Role of retrons in bacteria revealed, with potential for use in gene editing
The role that retrons in bacteria has been discovered by researchers, who found they protect colonies when infected by viruses.
A team has revealed the role that retrons play in bacteria; they serve as an immune system to “guard” bacterial colonies when infected by viruses. The study was conducted at the Weizmann Institute of Science, Israel.
According to the researchers, retrons are hybrid structures that are half RNA, half single-strand DNA and are found in many species of bacteria. Since their discovery around 35 years ago, scientists have learned how to use retrons for producing single strands of DNA in the lab, but no one knew what their function was in bacteria.
Now, the researchers have found that retrons guard bacteria when infected by viruses. In addition to this, the team revealed many new retrons that they say may add to the genome-editing toolkit.
The study was conducted in the lab of Professor Rotem Sorek. Sorek and his team were seeking new elements of the bacterial immune system, specifically elements that help bacteria to fend off viral infection. When they uncovered the unique signature of retron within a bacterial defence island, the team investigated further.
Their initial research showed that this retron was involved in protecting bacteria against the viruses known as phages. The researchers found that the retrons were always connected – physically and functionally – to one other gene. When either the accompanying gene or the retron was mutated, the bacteria were less successful in fighting off phage infection.
The scientists then looked for more such complexes. They identified around 5,000 retrons, many of them new, in different defence islands of numerous bacterial species.
To check if these retrons generally function as immune mechanisms, the team transplanted many retrons into laboratory bacterial cells that were lacking retrons. As they suspected, in a great number of these cells they found retrons protecting the bacteria from phage infection.
The researchers discovered that the retron’s function is to cause the infected cell to commit suicide. Further investigation showed that retrons do not sense the phage invasion itself, but rather keep watch on another part of the immune system known as RecBCD, which is one of the bacterium’s first lines of defence. If it realises that the phage has tampered with the cell’s RecBCD, the retron activates its programme through the second, linked genes to kill the infected cell and protect the rest of the colony.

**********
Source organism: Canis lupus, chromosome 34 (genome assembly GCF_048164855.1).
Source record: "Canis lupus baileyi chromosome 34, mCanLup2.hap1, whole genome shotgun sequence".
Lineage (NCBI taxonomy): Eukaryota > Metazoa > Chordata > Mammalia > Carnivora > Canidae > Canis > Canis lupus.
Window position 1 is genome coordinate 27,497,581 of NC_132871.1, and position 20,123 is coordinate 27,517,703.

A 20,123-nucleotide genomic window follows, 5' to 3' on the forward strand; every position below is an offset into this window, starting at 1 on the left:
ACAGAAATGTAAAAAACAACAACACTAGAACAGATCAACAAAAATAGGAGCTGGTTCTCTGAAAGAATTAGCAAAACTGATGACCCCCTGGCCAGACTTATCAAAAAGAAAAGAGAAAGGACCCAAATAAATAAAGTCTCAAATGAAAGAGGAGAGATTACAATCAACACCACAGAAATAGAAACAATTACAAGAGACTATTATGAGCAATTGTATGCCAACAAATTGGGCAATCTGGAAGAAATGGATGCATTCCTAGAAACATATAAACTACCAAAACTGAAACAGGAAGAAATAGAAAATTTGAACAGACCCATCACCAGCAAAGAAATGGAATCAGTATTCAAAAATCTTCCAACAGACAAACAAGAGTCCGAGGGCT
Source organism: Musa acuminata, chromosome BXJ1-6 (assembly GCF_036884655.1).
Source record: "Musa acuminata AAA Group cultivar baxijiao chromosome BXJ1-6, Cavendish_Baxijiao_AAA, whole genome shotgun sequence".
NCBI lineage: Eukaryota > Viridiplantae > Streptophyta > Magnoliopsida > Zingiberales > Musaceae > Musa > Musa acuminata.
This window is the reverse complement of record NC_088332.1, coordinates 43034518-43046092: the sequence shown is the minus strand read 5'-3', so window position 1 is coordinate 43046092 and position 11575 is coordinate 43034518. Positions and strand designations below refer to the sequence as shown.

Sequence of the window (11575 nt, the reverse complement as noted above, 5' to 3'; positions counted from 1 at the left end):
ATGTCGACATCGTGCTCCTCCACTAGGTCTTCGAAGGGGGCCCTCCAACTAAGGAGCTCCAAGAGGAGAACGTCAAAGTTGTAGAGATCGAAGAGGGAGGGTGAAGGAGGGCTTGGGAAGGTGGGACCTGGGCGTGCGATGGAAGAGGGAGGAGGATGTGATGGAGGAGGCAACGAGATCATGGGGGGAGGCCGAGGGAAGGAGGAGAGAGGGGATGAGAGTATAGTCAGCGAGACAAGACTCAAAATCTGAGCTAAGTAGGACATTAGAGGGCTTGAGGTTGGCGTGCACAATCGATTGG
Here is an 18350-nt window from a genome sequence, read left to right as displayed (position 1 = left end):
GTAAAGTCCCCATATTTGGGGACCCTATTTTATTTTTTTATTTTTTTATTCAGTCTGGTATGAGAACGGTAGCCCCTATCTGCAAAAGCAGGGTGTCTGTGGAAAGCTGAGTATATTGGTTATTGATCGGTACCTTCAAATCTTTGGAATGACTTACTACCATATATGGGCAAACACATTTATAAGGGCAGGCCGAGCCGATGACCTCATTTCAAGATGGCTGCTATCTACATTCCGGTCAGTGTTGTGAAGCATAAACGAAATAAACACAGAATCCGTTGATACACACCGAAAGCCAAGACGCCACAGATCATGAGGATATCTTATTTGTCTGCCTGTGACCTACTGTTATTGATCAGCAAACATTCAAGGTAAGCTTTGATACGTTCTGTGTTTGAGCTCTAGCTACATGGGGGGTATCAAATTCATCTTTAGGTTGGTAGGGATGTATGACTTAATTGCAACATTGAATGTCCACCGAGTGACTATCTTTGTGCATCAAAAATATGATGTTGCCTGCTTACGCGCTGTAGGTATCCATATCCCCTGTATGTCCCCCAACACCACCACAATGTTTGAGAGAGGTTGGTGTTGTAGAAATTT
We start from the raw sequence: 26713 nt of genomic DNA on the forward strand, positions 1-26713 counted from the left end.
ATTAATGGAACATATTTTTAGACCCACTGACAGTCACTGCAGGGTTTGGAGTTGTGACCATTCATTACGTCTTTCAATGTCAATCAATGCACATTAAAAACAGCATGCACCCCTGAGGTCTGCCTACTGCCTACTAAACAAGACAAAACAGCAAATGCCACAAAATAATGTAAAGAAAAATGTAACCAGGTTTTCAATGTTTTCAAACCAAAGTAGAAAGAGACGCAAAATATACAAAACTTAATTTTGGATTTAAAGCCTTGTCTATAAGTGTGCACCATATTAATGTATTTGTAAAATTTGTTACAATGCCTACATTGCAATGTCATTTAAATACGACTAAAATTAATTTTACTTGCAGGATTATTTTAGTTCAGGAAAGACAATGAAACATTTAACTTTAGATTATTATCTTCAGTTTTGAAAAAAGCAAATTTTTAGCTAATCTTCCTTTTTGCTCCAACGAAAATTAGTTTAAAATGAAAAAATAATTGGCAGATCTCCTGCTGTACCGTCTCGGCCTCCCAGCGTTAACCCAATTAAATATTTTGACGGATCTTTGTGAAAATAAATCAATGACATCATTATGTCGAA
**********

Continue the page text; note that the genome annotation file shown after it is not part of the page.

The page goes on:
“It is a clever strategy and we found it works in a similar way to a guard mechanism employed in plant cells,” said Sorek. “Just like viruses that infect plants, phages come equipped with a variety of inhibitors to block assorted parts of the cell immune response. The retron, like a guard mechanism known to exist in plants, does not need to be able to identify all possible inhibitors, just to have a handle on the functioning of one particular immune complex. Infected plant cells apply this ‘abortive infection’ method, killing off a small region of a leaf or root, in an effort to save the plant itself. Since most bacteria live in colonies, this same strategy can promote the survival of the group, even at the expense of individual members.”
Retrons are useful to biotechnology because they begin with a piece of RNA, which is the template for the synthesis of the DNA strand. This template in the retron sequence can be swapped out for any desired DNA sequence and used, sometimes in conjunction with another tool borrowed from the bacterial immune toolkit – CRISPR – to manipulate genes in various ways. Sorek and his team believe that within the diverse list of retrons they identified may be hiding more than a few that could provide better templates for specific gene editing needs.
The study was published in Cell.